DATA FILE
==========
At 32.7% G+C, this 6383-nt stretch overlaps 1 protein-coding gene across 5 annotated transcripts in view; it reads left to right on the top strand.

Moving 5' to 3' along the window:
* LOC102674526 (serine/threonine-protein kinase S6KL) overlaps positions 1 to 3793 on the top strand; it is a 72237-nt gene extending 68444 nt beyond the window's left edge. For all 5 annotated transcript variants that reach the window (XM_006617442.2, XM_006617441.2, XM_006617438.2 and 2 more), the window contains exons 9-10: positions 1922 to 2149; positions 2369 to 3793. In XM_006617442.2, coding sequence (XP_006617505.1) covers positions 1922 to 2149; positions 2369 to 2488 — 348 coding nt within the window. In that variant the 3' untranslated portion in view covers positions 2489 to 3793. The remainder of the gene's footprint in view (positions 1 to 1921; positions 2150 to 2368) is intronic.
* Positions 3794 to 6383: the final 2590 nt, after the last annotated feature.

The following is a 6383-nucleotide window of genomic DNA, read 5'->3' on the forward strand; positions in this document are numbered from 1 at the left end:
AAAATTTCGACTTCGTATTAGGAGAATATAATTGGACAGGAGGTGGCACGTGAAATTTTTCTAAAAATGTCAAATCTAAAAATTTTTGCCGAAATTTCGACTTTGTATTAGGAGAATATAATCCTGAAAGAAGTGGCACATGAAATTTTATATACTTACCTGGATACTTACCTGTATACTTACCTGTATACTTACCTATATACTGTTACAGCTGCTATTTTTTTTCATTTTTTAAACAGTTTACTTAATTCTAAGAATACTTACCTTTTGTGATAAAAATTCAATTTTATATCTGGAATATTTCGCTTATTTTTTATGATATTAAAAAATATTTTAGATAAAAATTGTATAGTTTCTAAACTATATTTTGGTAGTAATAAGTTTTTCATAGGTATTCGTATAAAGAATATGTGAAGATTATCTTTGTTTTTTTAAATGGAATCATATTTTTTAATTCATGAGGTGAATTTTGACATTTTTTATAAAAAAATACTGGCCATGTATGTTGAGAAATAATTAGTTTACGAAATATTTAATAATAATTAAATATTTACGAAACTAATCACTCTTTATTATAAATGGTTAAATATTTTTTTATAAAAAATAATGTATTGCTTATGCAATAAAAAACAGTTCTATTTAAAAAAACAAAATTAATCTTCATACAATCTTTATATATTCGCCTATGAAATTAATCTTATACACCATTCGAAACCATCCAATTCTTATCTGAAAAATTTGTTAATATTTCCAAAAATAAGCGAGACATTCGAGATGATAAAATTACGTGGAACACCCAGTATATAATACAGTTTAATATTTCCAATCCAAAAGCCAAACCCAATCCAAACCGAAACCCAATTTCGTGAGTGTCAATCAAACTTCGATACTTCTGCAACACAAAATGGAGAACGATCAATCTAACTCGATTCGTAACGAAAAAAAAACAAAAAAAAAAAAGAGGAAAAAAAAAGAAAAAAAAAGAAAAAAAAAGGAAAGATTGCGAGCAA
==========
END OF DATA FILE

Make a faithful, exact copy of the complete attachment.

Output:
At 32.7% G+C, this 6383-nt stretch overlaps 1 protein-coding gene across 5 annotated transcripts in view; it reads left to right on the top strand.

Moving 5' to 3' along the window:
* LOC102674526 (serine/threonine-protein kinase S6KL) overlaps positions 1 to 3793 on the top strand; it is a 72237-nt gene extending 68444 nt beyond the window's left edge. For all 5 annotated transcript variants that reach the window (XM_006617442.2, XM_006617441.2, XM_006617438.2 and 2 more), the window contains exons 9-10: positions 1922 to 2149; positions 2369 to 3793. In XM_006617442.2, coding sequence (XP_006617505.1) covers positions 1922 to 2149; positions 2369 to 2488 — 348 coding nt within the window. In that variant the 3' untranslated portion in view covers positions 2489 to 3793. The remainder of the gene's footprint in view (positions 1 to 1921; positions 2150 to 2368) is intronic.
* Positions 3794 to 6383: the final 2590 nt, after the last annotated feature.

The following is a 6383-nucleotide window of genomic DNA, read 5'->3' on the forward strand; positions in this document are numbered from 1 at the left end:
AAAATTTCGACTTCGTATTAGGAGAATATAATTGGACAGGAGGTGGCACGTGAAATTTTTCTAAAAATGTCAAATCTAAAAATTTTTGCCGAAATTTCGACTTTGTATTAGGAGAATATAATCCTGAAAGAAGTGGCACATGAAATTTTATATACTTACCTGGATACTTACCTGTATACTTACCTGTATACTTACCTATATACTGTTACAGCTGCTATTTTTTTTCATTTTTTAAACAGTTTACTTAATTCTAAGAATACTTACCTTTTGTGATAAAAATTCAATTTTATATCTGGAATATTTCGCTTATTTTTTATGATATTAAAAAATATTTTAGATAAAAATTGTATAGTTTCTAAACTATATTTTGGTAGTAATAAGTTTTTCATAGGTATTCGTATAAAGAATATGTGAAGATTATCTTTGTTTTTTTAAATGGAATCATATTTTTTAATTCATGAGGTGAATTTTGACATTTTTTATAAAAAAATACTGGCCATGTATGTTGAGAAATAATTAGTTTACGAAATATTTAATAATAATTAAATATTTACGAAACTAATCACTCTTTATTATAAATGGTTAAATATTTTTTTATAAAAAATAATGTATTGCTTATGCAATAAAAAACAGTTCTATTTAAAAAAACAAAATTAATCTTCATACAATCTTTATATATTCGCCTATGAAATTAATCTTATACACCATTCGAAACCATCCAATTCTTATCTGAAAAATTTGTTAATATTTCCAAAAATAAGCGAGACATTCGAGATGATAAAATTACGTGGAACACCCAGTATATAATACAGTTTAATATTTCCAATCCAAAAGCCAAACCCAATCCAAACCGAAACCCAATTTCGTGAGTGTCAATCAAACTTCGATACTTCTGCAACACAAAATGGAGAACGATCAATCTAACTCGATTCGTAACGAAAAAAAAACAAAAAAAAAAAAGAGGAAAAAAAAAGAAAAAAAAAGAAAAAAAAAGGAAAGATTGCGAGCAA